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More UX love­. More business.

Paul Federico

October 27, 2015
Paul Federico

Most clients we work with now understand the importance of providing a great user experience (UX) for their customers. But when we propose a scope of work and say we need a few weeks to get to know their customers, users, and technical people, we sometimes find ourselves having to validate the time and cost.

Allocating funds for UX is perhaps the best investment a business can make. UX is about running your business, not just about how sexy your website looks. UX increases conversions and reduces operational costs by enabling users to work more efficiently. With benefits like these, businesses must also value the process.

Here are some tips for how to develop a great UX.

 

With a great UX, a business can:

  • Gain productivity
  • Increase user adoption
  • Decrease user error
  • Save training costs

 

How websites lose business:

  • Asking users for too much information
  • Too many form fields
  • Too much text
  • Hard to read typography with poor contrast
  • Too much importance given to items that users don’t use
  • Not having a responsive page
  • Not properly platform tested

 

Less equals more:

less=more

Usability testing has shown that too many pages and too many clicks lead to higher bounce rates.  A slow loading time is another issue that greatly affects conversion rates.

 

UX Value Calculator

Check out this UX Value Calculator developed by SAP. It takes into account statistics about customers, such as the number of users involved in a particular task, their fully-loaded cost rates, and the end-to-end time needed to execute these tasks.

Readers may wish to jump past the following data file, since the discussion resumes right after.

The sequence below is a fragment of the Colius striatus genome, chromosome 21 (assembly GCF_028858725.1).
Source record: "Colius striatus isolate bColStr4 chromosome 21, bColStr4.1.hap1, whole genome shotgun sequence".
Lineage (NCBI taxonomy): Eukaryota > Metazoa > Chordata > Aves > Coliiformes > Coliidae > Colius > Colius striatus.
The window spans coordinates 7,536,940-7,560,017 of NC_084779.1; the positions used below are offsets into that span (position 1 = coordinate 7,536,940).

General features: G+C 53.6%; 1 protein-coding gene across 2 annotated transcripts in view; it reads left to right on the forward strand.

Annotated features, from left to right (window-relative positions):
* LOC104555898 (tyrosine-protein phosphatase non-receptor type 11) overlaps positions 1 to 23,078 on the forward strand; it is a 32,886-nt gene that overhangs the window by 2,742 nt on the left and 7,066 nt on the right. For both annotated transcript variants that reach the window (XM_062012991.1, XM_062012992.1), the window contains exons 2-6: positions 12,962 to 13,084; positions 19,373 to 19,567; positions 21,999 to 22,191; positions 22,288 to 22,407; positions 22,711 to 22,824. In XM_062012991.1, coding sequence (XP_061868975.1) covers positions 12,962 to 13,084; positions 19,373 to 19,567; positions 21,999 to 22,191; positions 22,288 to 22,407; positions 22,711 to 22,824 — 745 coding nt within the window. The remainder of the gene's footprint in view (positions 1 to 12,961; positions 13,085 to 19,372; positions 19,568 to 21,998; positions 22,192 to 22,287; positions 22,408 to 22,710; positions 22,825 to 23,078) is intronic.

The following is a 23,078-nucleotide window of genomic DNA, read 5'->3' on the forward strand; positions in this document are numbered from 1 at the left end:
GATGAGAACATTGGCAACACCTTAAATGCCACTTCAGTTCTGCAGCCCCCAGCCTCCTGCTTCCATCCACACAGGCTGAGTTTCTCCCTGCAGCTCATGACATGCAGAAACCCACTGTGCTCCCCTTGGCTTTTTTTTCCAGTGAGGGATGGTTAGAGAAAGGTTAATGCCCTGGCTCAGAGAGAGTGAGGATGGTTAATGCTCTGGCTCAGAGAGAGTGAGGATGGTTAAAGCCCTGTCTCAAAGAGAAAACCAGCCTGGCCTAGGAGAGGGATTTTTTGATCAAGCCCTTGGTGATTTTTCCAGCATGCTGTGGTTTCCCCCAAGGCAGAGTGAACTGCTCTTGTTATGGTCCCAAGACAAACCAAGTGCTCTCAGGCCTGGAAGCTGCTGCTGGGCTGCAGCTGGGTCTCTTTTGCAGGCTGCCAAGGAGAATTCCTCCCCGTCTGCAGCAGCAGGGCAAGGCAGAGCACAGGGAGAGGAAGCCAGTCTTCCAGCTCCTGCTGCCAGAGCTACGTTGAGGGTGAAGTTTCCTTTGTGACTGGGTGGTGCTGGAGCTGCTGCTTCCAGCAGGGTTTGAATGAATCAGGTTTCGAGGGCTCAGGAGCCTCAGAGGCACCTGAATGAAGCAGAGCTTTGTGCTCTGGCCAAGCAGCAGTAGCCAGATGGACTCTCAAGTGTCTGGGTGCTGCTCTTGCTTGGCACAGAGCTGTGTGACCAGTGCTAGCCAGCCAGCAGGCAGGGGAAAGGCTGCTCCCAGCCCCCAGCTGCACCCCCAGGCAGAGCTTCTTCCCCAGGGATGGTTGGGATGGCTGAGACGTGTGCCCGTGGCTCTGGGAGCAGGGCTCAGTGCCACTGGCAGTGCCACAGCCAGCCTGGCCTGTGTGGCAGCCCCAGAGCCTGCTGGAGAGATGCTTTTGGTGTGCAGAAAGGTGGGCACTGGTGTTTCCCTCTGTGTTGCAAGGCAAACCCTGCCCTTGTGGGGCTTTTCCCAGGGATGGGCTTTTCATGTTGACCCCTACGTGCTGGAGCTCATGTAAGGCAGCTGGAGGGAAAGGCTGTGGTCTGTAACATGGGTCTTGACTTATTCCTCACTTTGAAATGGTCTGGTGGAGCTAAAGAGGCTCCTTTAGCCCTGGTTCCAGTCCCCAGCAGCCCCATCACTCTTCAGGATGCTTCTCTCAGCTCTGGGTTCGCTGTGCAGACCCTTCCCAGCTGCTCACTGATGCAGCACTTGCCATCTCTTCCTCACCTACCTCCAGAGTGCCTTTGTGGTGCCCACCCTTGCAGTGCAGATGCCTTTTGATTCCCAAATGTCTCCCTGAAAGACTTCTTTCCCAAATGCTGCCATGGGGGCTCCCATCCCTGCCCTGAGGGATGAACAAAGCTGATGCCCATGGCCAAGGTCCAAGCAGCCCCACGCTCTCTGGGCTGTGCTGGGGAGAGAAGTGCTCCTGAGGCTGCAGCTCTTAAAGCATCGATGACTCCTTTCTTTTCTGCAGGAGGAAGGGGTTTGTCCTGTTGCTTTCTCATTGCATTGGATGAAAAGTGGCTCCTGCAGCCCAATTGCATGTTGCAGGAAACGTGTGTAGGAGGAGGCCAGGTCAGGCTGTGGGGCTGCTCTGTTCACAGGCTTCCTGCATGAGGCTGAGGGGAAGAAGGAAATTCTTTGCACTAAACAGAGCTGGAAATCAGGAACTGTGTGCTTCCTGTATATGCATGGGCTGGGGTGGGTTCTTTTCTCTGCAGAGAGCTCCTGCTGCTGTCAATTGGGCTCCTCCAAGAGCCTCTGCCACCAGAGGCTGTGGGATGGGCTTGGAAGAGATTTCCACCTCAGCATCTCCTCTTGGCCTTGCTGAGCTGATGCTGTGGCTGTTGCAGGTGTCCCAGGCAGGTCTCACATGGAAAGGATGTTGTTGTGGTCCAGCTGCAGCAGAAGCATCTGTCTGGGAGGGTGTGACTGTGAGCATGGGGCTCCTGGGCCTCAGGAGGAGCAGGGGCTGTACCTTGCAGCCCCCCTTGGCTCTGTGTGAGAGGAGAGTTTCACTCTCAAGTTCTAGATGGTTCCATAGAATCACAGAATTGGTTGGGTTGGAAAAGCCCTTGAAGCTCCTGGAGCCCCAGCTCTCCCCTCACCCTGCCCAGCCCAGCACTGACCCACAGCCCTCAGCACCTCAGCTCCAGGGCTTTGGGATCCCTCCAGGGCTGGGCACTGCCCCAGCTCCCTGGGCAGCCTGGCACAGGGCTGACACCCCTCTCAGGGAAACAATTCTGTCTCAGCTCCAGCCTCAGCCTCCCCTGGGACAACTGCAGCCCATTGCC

UX justifies what designers have been doing for years: problem solving. We can tell from a button’s color, style, and placement if it leads to conversion.  And that means business.

 

No closed-door meetings

When creating a new website, landing page, or application, companies need to fully understand who will be touching their page. Gone are the days where management makes decisions without input from the floor. This is a bottom-up process. You need input from the users and the back-end developers. Website analysis and planning meetings cannot take place behind closed doors with only the company officers present.

 

Develop personas

Interview the customers. How will the website be used? How is data being shared between departments? Does your audience have any handicaps? How technical are your users? Will they be using mostly the mobile site? What are the pain points?

 

Ask these 10 questions:

  1. What problem are you solving?
  2. Who is your ideal user?
  3. What do they want to do?
  4. What do you want them to do?
  5. What do you find most frustrating about your website?
  6. If you could change one thing about your website, what would it be and why?
  7. What features could you not live without?
  8. Which features could you live without?
  9. How can we improve your site?
  10. Anything else we should know?

 

Want value? Stick to the honeycomb:

Is your website…

Princeton Partners UX values

 

For more, check out our whitepaper:Understanding the Art of the User Experience.”